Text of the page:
In between is the public. Citizens. Patients and family. Often trapped in the crossfire between two of societies’ most powerful institutions – the media and healthcare.

A report was published this year by a Danish think tank. 30 percent of respondens reply, that they agree with the statement »Doctors and scientists actually know very little about what is and isn’t healthy living«. This number is an increase of 11 percentage points compared to 2011. Does the media coverage of health and healthcare play a part in undermining doctors and scientists authority? Yes. Without a question. But healthcare occasionally has an old fashioned “chief physician”-attitude: they get annoyed and offended, if the patient doesn’t listen and obey.

They see each other as opponents

The media has certain duties, which are crucial to a democratic society. Healthcare has another and, easy to say, just as vital function. The question is if we can find constructive alternatives to the current situation, in which the two power houses increasingly view each other as opponents.

I’ve heard suggestions of a form of advisory board with representatives from both the media and healthcare. Together they would decide, in this body for the highest health information, which issues were the most important within health and healthcare, and how they should be handled. It seems unrealistic. The media would feel like they deposited their free will and independence. Generally speaking there probably won’t be one solution to the dangerous and ever changing media landscape, which healthcare has to navigate in. But it might be an advantage if media and healthcare alike gains a higher understanding of their different functions and responsibilities.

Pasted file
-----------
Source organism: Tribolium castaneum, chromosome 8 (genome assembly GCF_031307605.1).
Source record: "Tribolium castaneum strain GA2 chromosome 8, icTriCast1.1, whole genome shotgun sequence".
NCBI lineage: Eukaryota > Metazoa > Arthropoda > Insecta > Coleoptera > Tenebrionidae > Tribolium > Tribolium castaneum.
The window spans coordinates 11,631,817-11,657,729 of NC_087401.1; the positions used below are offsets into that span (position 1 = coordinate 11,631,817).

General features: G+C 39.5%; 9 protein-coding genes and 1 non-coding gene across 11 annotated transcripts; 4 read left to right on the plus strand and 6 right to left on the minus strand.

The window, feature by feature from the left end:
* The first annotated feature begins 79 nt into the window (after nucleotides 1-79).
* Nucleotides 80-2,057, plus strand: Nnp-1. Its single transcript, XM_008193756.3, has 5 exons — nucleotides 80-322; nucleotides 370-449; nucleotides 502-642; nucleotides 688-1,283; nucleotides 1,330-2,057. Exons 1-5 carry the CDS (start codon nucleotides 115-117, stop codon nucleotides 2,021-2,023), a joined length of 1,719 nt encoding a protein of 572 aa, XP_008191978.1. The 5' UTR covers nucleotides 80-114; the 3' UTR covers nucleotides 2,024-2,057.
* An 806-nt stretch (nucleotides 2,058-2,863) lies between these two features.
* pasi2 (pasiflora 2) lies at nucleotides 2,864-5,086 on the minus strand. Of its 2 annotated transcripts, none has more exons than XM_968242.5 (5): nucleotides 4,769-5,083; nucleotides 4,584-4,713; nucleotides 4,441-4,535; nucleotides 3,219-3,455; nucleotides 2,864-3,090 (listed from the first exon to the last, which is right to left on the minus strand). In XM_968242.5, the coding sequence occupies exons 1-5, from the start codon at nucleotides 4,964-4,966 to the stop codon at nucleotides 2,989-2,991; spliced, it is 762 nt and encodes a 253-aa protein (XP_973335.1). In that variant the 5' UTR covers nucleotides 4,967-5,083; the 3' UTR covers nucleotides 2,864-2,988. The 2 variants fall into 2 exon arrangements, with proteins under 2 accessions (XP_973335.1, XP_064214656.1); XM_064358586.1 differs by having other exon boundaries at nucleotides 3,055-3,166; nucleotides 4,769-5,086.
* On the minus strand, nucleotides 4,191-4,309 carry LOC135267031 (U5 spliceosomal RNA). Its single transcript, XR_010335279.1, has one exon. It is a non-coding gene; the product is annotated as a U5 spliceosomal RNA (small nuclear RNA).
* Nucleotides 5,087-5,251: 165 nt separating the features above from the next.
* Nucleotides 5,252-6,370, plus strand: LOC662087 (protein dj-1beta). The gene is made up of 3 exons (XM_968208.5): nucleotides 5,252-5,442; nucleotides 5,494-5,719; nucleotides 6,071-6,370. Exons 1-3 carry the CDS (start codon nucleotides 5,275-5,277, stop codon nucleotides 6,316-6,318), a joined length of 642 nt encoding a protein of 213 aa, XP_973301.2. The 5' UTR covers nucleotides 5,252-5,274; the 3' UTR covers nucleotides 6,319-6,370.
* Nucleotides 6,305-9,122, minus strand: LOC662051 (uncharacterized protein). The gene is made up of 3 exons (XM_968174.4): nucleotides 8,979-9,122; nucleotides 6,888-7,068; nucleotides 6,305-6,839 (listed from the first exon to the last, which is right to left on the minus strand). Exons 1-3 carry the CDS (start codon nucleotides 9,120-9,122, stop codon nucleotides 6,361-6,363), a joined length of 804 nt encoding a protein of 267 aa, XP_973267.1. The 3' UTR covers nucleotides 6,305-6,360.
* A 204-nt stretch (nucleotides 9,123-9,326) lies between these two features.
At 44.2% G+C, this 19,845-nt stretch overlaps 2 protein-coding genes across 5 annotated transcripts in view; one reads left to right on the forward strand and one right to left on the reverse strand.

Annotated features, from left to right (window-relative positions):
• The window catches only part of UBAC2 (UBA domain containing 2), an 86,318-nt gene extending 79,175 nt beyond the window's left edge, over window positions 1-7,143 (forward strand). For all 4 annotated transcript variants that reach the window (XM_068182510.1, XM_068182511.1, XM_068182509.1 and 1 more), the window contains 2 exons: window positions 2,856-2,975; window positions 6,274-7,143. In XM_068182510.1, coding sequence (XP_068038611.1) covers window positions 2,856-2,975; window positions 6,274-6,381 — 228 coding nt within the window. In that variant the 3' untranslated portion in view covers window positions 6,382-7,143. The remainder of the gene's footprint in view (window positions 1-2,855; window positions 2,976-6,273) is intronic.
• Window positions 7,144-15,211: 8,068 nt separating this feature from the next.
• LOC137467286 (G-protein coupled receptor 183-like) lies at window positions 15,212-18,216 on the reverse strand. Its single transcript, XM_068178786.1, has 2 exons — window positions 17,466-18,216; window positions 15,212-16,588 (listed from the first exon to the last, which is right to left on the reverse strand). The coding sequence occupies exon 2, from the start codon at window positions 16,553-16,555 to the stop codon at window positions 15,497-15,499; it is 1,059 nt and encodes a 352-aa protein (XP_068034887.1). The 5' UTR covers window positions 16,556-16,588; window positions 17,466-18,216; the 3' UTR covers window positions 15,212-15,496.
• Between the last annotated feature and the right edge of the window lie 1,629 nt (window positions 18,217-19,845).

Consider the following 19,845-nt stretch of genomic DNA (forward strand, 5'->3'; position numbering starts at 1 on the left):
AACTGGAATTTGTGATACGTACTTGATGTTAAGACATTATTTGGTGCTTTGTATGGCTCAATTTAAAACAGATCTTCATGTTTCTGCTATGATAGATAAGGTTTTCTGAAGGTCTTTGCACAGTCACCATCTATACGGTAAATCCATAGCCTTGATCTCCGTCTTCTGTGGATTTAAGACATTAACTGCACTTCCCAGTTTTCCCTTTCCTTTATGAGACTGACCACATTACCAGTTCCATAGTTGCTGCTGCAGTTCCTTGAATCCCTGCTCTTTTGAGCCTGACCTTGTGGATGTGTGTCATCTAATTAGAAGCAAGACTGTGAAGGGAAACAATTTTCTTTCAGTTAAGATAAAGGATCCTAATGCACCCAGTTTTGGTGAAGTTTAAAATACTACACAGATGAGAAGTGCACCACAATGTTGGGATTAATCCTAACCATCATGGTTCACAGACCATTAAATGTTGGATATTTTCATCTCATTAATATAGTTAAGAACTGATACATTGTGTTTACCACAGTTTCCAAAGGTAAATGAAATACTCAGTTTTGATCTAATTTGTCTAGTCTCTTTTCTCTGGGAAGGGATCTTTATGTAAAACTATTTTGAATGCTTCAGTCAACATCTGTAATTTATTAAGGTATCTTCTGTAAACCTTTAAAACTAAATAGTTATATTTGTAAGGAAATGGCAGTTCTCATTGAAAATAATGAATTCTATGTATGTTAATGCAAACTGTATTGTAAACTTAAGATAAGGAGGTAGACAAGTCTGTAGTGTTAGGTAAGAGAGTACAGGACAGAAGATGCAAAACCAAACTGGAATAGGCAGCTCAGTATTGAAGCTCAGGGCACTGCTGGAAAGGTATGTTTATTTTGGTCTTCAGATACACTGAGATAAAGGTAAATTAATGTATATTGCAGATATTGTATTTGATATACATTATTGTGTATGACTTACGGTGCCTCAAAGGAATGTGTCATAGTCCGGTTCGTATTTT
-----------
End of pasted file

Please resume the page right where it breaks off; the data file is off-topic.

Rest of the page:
Quite a lot of healthcare staff seem to be of the opinion, that good health journalism should act as a form of general education. They feel, that the media should actively contribute to bring forth the agendas and news, which the health authorities deem important. It’s debatable, whether or not they are right, but the fact of the matter is, that’s not the view of journalists and editors. The public service network the Danish Broadcasting Corporation is, under special circumstances, obligated to convey the authorities’ announcements, e.g. during catastrophic situations. But neither the Danish Broadcasting Corporation or other media consider it their general responsibility to act as a mouthpiece for Healthcare. The typical and traditional self-understanding is closer to a guard dog, which latches om and sticks to power and lies of the authorities.